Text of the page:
As we approach New Year’s Eve, our Genesis family is wishing you safe and happy holiday! The following information has been shared by the CDC, including suggestions for safely celebrating as the clock strikes midnight, along with other COVID-19 updates.
The safest way to celebrate the new year is to celebrate at home with the people who live with you or virtually with friends and family. If you’re celebrating New Year’s with people outside your household, make sure you take steps to prevent the spread of COVID-19:
- Wear a mask.
- Stay at least 6 feet (about 2 arm lengths) apart.
- Avoid crowds and poorly ventilated indoor spaces.
- Wash your hands.
- Stay home if you’re sick.
- Get a flu shot as soon as possible.
Consider other activities to celebrate New Year’s, such as:
- Have virtual celebrations with loved ones.
- Plan a New Year’s party for the people who live with you.
- Plan a neighborhood countdown to midnight.
- Watch a live-streamed firework display, concert, First Night event, or other New Year’s programming from your home.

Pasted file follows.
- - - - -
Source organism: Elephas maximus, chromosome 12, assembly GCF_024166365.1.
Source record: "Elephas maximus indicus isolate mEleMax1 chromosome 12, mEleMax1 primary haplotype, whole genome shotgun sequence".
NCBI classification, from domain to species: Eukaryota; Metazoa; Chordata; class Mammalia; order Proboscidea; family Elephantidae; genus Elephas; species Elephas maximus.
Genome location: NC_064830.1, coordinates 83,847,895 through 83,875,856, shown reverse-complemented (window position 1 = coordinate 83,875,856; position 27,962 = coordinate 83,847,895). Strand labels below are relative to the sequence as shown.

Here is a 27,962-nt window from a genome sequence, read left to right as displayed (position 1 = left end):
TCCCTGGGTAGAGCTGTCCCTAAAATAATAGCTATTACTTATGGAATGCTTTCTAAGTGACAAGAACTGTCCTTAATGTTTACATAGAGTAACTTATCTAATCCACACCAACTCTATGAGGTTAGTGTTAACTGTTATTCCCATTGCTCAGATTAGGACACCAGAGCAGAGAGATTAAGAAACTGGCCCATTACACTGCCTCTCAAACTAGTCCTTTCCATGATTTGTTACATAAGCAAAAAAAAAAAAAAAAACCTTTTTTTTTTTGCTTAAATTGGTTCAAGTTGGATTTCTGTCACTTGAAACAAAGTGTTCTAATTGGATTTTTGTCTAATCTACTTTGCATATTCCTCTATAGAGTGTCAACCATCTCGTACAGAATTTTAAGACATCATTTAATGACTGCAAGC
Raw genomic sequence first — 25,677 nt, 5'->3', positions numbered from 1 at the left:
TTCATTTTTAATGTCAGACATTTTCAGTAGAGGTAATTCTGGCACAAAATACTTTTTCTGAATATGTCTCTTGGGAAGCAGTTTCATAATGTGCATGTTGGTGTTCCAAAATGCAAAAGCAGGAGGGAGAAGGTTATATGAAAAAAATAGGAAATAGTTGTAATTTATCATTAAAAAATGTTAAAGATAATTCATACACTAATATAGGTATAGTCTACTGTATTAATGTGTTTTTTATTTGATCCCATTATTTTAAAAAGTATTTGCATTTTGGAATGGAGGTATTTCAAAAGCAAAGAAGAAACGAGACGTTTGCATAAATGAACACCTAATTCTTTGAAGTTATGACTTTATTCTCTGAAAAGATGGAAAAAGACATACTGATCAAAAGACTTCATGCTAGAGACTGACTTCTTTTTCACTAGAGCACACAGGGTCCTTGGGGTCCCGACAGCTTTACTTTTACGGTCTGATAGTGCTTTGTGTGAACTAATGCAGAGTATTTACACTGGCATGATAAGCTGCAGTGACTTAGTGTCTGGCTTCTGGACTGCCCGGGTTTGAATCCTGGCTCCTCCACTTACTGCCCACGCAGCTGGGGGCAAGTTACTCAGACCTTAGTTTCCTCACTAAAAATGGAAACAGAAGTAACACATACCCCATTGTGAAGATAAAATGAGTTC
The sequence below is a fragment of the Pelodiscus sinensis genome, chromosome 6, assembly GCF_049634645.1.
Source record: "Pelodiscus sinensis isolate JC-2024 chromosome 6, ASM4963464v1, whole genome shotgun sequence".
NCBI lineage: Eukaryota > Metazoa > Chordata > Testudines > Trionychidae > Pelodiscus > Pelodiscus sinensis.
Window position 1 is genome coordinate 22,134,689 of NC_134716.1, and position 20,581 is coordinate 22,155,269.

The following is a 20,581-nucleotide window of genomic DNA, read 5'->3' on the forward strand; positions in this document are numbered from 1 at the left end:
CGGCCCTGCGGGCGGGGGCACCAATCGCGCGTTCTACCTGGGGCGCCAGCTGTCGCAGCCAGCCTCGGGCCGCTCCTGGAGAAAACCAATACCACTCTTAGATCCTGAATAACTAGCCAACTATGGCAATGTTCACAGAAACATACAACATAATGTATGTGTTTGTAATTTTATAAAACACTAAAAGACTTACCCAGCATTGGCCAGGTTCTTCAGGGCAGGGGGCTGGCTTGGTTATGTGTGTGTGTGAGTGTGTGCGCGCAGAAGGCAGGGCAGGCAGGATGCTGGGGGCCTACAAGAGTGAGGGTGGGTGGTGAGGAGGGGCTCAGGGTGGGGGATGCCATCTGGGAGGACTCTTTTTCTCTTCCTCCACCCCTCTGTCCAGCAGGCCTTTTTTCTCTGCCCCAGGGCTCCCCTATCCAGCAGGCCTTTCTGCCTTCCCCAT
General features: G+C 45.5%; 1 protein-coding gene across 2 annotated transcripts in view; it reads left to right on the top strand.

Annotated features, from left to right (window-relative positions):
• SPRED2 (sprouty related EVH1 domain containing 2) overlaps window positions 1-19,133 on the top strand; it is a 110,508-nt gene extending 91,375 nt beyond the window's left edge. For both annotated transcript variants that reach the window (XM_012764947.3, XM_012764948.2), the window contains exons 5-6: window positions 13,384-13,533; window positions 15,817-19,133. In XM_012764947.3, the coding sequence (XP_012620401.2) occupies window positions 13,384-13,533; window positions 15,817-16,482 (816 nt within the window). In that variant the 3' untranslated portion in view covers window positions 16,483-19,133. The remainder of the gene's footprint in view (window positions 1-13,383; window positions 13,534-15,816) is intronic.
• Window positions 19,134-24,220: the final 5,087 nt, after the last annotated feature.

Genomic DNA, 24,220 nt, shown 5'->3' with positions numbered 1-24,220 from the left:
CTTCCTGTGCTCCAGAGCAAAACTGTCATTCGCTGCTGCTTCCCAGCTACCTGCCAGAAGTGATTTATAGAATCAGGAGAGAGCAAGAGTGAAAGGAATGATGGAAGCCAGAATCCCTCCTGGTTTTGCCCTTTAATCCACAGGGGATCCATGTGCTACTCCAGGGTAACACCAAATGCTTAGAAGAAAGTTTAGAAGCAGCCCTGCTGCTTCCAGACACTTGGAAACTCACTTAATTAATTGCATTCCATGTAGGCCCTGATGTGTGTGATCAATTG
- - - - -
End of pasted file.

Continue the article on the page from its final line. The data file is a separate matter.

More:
Participate in Outdoor and Indoor Activities
If you want to spend time with people who don’t live with you, the safer choice is to meet outdoors. You are less likely to be exposed to COVID-19 during outdoor activities when you stay at least 6 feet from people who don’t live with you and limit your time around others. Remember to bring a mask with you to put on when you encounter people who may get closer than 6 feet, and follow local mask mandates.
New Variant Virus that Causes COVID-19 Detected
Viruses constantly change through mutation, and new variants of a virus are expected to occur over time. Multiple variants of the virus that causes COVID-19 have been documented in the United States and globally during this pandemic. Since November 2020, the United Kingdom (UK) has reported a rapid increase in COVID-19 cases in London and southeast England. This rapid increase in cases has been linked to a different version—or variant—of the virus that causes COVID-19. It is still very early in the identification of this variant, so we have a great deal to learn, and more studies are needed.
Photo credit: CDC